Meringues And Kisses

Add a half saltspoonful of salt to the whites of three eggs; beat them, and add gradually, while whipping, three quarters of a cupful of powdered sugar. Continue to beat until the mixture is smooth and firm enough to hold its shape without spreading when dropped in a ball; add the flavoring of lemon-juice or any essence. Place the meringue in a pastry-bag and press it through a tube into balls of the size desired onto strips of paper laid on a board that will fit the oven. With a wet knife flatten down the point on top left by the tube, and sprinkle them with sugar. Put them into a very slack oven, and let them dry for at least an hour; then remove from the papers and either press in the bottoms or scoop out the soft center and turn them over to dry inside. If small kisses, it is better to give them plenty of time to dry, so none of the center has to be taken out. They can be removed to the warm shelf if the oven is giving them too much color. They should be only slightly colored on top and dried all the way through. For large meringues to be filled with cream, use one and a half tablespoonfuls of meringue for each piece. Make them an oblong shape. Place them in an oven hot enough for cake and watch them closely until they have formed a light-colored crust; then remove and take out the soft center or press in the bottom, and turn them over to dry inside. These meringues may be dried like the kisses, but take longer time, as they are larger. When a board is not at hand the papers holding the meringues may be laid in biscuit-tins, a second tin placed like a cover over the top, and set on the shelf over the range for several hours. This serves very well where the fire is too great for the ovens to be cool. There is no difficulty in making meringues if the eggs are sufficiently whipped. They soon become stiff when whipped after the sugar is in. They must be dried rather than baked. If the meringues stick to the paper turn them over, slightly moisten the paper, and it will soon come off. Make kisses small and stick two together with white of egg. When very small they are good with a little jam or jelly between them. Large meringues can be filled with ice-cream or with whipped cream just before serving them, and two placed together.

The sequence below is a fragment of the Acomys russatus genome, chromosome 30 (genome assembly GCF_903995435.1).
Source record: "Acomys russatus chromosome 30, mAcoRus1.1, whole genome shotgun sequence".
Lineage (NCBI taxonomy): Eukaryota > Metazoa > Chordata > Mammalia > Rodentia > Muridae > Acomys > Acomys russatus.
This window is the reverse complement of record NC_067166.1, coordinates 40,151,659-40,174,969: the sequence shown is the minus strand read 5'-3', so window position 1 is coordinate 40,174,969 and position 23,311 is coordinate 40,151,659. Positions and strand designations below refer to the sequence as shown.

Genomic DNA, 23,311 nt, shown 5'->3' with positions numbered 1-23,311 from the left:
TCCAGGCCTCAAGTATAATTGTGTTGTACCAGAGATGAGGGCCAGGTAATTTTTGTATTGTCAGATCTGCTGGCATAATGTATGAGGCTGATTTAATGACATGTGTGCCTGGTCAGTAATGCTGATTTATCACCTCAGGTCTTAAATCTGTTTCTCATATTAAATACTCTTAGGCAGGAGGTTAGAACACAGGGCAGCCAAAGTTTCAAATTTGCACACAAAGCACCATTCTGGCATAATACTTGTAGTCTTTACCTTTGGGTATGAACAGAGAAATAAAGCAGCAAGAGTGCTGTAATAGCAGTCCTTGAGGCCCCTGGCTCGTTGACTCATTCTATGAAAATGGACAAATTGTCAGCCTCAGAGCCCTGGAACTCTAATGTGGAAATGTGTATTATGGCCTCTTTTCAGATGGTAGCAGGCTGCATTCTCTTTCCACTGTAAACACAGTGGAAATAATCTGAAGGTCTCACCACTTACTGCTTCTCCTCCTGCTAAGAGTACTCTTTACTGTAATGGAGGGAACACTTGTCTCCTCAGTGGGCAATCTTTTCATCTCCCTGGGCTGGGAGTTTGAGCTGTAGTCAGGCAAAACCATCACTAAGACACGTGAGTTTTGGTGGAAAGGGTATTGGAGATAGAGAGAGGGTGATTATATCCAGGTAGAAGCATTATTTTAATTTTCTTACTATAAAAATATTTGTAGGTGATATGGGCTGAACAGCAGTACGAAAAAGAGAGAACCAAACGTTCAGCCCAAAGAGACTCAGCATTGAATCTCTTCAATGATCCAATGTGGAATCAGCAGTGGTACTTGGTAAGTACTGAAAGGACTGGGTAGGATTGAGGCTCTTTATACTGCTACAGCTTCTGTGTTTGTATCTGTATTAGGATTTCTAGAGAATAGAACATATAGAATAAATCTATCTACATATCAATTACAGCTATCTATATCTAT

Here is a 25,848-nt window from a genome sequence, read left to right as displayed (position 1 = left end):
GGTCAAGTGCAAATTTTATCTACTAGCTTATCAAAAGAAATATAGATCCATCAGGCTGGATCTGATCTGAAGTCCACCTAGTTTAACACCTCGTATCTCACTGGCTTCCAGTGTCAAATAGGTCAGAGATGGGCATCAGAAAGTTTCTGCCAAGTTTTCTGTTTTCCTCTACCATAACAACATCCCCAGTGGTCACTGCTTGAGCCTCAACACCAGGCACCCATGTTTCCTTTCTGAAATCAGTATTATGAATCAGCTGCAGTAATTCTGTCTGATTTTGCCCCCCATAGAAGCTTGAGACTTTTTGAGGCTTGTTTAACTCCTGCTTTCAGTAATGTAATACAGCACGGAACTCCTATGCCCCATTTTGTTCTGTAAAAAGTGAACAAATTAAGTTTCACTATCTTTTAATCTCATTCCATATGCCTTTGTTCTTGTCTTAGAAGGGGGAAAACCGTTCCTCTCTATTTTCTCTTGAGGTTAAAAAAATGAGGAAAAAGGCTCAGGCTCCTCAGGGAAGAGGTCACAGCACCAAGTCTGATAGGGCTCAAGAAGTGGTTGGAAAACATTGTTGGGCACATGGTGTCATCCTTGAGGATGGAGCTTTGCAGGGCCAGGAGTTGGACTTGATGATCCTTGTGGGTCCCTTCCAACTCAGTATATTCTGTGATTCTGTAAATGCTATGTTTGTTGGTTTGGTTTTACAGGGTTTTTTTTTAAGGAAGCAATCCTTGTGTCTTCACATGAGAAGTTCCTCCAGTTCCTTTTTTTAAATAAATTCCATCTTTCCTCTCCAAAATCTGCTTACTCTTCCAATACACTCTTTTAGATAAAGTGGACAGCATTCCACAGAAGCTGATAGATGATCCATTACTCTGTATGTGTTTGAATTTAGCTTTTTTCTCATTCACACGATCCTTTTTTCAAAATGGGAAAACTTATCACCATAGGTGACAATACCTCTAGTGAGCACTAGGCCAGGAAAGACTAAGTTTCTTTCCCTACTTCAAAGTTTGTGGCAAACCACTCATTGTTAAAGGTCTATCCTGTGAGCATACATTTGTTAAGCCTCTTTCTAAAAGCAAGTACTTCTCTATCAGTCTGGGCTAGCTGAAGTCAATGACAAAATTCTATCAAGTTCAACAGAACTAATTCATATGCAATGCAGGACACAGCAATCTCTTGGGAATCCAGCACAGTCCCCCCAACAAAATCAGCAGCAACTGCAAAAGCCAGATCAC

One quarter cupful of powdered sugar is needed for the white of each egg.

Small Kisses

1. SMALL KISSES. (SEE PAGE 475).

2. MADELEINES - ROUND, SQUARE, DIAMOND-SHAPED, AND CRESCENTS, EACH ONE ICED AND GARNISHED WITH PIECE OF ANGELICA CUT THE SAME SHAPE AS THE CAKE. (SEE PAGE 477).

Lady-Fingers

6 eggs.

pound or 1 cupfuls of powdered sugar.

pound or 1 cupful of sifted flour. saltspoonful of salt.

Flavoring of vanilla, lemon, or orange-flower water. Beat the yolks and sugar to a light cream; add the flavoring. Stir in lightly the flour and then the whites of the eggs whipped very firm; the salt is added to the whites before being whipped. Have a sheet of paper on the baking-pan or sheet. Place the mixture in a pastry-bag, and press it through a tube having an opening one half to three quarter inch wide.

Have the strips four and a half inches long. Cut off the paste from the tube with a knife so the ends will be clean; dust them with sugar and bake in a moderate oven ten to twelve minutes, or until a light crust has formed. The crust should not be colored. When done, stick two together, using white of egg.

For Biscuit Balls

Drop the mixture in balls one half inch in diameter, and bake the same as fingers. Stick two together with a little jam between them.